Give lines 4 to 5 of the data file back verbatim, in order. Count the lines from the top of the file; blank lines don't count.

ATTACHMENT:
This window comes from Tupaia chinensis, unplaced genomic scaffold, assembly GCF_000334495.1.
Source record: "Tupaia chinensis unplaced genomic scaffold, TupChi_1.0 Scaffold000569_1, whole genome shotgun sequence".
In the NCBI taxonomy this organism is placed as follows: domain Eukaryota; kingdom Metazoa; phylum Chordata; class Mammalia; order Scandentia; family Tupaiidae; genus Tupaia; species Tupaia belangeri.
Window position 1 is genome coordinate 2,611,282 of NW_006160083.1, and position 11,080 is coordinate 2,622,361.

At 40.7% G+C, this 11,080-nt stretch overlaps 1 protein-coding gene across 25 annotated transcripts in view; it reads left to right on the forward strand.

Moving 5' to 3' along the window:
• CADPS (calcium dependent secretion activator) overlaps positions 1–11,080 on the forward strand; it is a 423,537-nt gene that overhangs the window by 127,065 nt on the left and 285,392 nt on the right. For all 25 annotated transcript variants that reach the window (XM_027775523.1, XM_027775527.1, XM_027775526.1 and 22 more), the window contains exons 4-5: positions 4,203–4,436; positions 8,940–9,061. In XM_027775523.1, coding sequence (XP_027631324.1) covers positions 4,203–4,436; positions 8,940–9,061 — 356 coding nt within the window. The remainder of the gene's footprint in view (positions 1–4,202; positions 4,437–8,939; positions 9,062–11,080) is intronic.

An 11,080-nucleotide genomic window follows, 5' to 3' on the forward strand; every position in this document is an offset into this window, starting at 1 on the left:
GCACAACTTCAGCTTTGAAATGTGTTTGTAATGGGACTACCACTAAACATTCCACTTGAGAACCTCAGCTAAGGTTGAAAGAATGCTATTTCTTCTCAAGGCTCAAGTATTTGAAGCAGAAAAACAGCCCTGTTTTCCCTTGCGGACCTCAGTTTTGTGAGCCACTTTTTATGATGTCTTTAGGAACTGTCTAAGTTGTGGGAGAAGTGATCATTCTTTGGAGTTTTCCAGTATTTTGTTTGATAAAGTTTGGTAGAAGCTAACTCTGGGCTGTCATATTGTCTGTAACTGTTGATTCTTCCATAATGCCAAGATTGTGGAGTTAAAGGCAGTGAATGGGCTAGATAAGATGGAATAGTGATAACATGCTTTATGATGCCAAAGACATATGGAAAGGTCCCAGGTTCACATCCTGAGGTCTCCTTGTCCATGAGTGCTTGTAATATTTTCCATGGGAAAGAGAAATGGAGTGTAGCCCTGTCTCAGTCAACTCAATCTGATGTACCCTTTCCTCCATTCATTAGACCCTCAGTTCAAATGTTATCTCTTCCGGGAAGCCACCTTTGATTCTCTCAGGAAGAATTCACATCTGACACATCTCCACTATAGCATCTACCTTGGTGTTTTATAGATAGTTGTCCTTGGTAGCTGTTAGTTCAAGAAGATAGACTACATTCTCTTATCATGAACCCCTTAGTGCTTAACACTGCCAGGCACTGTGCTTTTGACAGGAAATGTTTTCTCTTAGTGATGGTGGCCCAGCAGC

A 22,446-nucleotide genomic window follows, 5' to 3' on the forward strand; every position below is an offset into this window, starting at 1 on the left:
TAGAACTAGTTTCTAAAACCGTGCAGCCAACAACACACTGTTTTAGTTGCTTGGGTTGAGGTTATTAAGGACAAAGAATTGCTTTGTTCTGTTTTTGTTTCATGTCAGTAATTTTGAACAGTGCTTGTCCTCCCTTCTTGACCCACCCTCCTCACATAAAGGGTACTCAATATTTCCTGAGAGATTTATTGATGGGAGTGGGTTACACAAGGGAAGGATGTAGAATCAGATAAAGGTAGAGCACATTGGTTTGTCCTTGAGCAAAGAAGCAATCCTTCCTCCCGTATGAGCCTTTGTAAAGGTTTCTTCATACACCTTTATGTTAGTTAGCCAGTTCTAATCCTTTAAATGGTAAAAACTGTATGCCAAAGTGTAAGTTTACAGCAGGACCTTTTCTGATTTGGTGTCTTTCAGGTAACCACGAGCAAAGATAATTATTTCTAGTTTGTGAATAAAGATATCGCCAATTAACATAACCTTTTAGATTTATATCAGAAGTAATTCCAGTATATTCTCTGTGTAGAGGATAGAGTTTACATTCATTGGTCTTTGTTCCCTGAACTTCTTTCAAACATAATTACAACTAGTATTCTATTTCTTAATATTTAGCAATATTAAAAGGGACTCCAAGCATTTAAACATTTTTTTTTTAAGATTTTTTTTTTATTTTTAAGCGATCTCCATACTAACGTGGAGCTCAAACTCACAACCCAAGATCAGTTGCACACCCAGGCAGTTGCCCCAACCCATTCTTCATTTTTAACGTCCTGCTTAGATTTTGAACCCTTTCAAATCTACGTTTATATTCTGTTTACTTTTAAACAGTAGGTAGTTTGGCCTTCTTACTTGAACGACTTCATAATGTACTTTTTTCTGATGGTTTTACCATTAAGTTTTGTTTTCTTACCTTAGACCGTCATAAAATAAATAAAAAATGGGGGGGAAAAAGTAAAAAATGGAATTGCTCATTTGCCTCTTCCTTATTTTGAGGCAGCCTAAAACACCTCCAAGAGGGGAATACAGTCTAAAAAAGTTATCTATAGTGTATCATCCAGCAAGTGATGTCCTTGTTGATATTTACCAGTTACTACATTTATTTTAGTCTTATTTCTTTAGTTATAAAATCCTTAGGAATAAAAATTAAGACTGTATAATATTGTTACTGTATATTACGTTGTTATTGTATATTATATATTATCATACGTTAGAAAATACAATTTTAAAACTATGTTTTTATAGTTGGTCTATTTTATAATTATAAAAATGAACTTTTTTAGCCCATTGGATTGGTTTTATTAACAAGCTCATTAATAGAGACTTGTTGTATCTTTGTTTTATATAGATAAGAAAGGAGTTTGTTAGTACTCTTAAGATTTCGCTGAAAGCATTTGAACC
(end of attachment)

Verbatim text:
Window position 1 is genome coordinate 2,611,282 of NW_006160083.1, and position 11,080 is coordinate 2,622,361.

At 40.7% G+C, this 11,080-nt stretch overlaps 1 protein-coding gene across 25 annotated transcripts in view; it reads left to right on the forward strand.